Did your mom threaten to send you to military school if you don't get better than a B average in school? She did?! And I'll bet she scared you so bad that you dropped your Pokémon cards all over the floor. Really?! All right, that's it. There's only one solution. She'll be sorry she ever abused you like this. It's time to run away from home.
Step 1: Writing a goodbye note
Relax! We're not talking about a suicide note or anything. These are just temporary arrangements, until you find a job with your uncle in a candy shop. For this you will need a pencil or pen, preferably pink or lime green, and some paper. Letterhead works well, but construction paper will do. Spend some time itemising the points, and don't spare the hyperbole.
- Start off with a salutation, so the reader knows who's talking. It could be any of your 3 brothers or sisters for all they know.
- Speaking of brothers and sisters, remember to include all the emotional injuries they caused you since they were born.
- You want to write a succinct (brief) litany of recent events and how they hurt your feelings. This should be a summary of your diary over the past month or two. This should induce a sense of deep guilt in all your family, and possibly everyone who ever met you.
- Close with a dramatically depressing image of your future life. Mentioning fishing trawlers and prostitution works wonders.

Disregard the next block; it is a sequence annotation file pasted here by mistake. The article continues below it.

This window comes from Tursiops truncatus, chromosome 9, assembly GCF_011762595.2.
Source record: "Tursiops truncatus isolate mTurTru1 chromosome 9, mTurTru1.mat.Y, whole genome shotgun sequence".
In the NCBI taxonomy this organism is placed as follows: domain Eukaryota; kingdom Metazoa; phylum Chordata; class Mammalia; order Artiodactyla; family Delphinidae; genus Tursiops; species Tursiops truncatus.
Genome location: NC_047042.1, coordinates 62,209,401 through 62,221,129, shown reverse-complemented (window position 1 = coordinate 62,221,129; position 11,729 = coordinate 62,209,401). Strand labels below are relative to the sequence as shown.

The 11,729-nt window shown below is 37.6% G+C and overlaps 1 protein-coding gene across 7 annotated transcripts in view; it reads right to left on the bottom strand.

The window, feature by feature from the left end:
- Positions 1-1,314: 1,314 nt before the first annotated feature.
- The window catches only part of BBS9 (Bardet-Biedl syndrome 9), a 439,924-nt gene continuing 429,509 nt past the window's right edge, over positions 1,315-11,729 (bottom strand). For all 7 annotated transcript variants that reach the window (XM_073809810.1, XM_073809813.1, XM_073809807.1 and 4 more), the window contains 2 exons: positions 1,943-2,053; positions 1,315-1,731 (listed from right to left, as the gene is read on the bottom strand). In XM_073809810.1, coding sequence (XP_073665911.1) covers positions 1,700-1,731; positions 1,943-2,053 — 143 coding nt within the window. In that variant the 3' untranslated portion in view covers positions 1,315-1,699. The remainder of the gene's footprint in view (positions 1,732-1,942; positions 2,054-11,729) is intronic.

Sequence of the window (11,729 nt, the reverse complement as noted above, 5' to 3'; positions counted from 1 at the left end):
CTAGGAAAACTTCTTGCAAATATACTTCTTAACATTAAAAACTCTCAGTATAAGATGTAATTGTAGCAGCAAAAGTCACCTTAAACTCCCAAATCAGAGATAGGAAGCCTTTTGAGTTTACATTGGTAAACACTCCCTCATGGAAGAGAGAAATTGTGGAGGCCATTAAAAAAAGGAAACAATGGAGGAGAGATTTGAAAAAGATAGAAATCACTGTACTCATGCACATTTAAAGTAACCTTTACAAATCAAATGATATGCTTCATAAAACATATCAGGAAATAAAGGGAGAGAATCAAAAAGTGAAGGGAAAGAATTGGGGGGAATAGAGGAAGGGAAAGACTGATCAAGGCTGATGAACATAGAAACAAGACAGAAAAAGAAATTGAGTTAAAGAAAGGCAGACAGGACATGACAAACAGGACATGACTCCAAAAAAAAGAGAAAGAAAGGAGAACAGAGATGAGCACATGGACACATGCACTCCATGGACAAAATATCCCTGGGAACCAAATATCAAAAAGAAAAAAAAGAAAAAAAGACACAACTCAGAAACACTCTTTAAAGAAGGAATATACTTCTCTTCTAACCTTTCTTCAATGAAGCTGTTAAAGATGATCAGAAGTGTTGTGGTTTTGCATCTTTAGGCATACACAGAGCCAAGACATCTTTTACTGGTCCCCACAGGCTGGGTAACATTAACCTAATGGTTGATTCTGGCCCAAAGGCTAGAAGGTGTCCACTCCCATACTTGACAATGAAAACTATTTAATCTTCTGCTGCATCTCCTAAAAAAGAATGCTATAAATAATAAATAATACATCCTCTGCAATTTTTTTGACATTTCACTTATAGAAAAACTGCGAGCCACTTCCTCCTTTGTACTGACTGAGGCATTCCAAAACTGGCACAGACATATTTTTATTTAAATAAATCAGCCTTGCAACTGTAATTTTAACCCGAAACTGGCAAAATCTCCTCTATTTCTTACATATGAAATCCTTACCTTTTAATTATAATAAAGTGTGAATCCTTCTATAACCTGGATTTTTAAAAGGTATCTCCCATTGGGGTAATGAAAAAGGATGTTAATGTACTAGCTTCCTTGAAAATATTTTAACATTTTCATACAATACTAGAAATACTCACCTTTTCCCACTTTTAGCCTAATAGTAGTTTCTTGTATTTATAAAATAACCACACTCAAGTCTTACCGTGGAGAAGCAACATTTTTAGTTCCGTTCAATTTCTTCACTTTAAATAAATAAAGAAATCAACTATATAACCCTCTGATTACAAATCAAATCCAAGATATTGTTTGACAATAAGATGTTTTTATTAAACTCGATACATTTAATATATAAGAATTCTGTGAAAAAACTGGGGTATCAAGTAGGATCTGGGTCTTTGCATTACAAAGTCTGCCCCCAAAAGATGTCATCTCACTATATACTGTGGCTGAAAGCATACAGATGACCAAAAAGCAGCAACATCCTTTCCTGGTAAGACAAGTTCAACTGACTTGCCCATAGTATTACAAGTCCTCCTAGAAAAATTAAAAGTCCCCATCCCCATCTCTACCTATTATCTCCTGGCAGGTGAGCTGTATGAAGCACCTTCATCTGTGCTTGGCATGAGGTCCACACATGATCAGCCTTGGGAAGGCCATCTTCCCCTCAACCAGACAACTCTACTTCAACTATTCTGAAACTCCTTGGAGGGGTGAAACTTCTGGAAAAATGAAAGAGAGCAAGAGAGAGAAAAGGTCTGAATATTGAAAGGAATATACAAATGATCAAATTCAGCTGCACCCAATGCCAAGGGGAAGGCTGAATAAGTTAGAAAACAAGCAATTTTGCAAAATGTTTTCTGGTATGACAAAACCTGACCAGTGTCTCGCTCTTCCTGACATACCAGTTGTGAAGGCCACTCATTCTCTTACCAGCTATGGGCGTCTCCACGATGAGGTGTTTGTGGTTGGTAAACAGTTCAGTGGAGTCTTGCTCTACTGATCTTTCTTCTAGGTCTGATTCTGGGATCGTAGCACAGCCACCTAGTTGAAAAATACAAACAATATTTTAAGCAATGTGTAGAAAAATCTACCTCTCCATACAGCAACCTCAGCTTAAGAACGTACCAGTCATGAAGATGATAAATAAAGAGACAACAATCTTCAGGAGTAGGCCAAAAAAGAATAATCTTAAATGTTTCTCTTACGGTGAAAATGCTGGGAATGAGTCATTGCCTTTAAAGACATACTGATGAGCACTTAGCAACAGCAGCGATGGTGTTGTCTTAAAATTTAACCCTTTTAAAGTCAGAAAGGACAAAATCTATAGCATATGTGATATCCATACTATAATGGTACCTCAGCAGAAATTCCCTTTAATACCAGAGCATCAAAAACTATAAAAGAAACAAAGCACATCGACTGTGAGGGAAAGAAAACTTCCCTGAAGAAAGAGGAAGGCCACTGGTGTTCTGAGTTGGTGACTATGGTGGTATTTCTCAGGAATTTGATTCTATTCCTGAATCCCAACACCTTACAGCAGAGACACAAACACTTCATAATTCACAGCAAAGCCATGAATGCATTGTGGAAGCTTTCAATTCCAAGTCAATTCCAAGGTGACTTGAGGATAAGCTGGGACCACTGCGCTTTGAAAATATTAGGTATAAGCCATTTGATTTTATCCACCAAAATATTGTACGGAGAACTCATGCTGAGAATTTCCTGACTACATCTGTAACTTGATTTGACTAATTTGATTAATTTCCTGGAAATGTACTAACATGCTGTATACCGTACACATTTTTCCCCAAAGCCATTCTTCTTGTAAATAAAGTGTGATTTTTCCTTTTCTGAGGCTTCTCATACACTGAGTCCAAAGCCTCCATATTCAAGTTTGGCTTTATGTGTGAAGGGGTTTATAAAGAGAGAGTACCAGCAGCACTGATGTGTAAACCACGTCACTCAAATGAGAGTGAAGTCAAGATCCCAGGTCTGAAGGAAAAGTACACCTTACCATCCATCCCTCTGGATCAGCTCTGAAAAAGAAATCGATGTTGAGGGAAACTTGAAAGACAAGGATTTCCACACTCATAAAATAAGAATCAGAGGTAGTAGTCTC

- And don't forget to tell loved ones that they'll be sorry!
Step 2: Provisions
OK, now you're going to need some supplies. Remember: it's over 10 blocks to your friend's house, and you'll only be able to stay there for a few hours before your family comes looking for you. You're going to have to live like an adult, in the wilderness, fending off grizzly bears at every turn, just like on TV. You'll need:
- A box of cereal, for sustenance.
- $10 from your allowance. This should get you through the first two years of expenses.
- A bottle of soda pop.
- A bag of chips or pretzels.
- A "My First Aid Kit" with at least 2 Bugs Bunny band-aids.
- A cell phone. (if you want to get tracked down) (not good)
- A light jacket. It can hit 20 below in winter.
- Your inhaler.
- Your blankie.
Best time to run away is in 4:00 in the morning.
Step 3: Making your escape
At long last, it's time to rid yourself of that liquor bottle and squalor-filled dump your parents rented from a car salesman. Select a time of day when no one will miss you. At night when your parents are sleeping and at 4:00 when your mom drives your brothers to hockey practice or even when everyone hates you and don't want to talk to you, all are good choices. Put on your trainers because they don't make a noise, open the door, and step outside, and you're well on your way.
Put out of your mind the fact that you'll never see your parents again. You'll be all alone, the times you shared only a wretched memory. There'll be no one to love you or take care of you, no more Christmases or birthday parties. These are the thoughts that could undermine your mission.
And, if you can take something very valuable to any of your parents/siblings with you, then they'll know that you really hate them! Bonus points if you break it (even more if you return, tell them that you took and broke it, and survive the eternal grief that they give you - although it would be a logical fallacy, because of your main goal of running away)!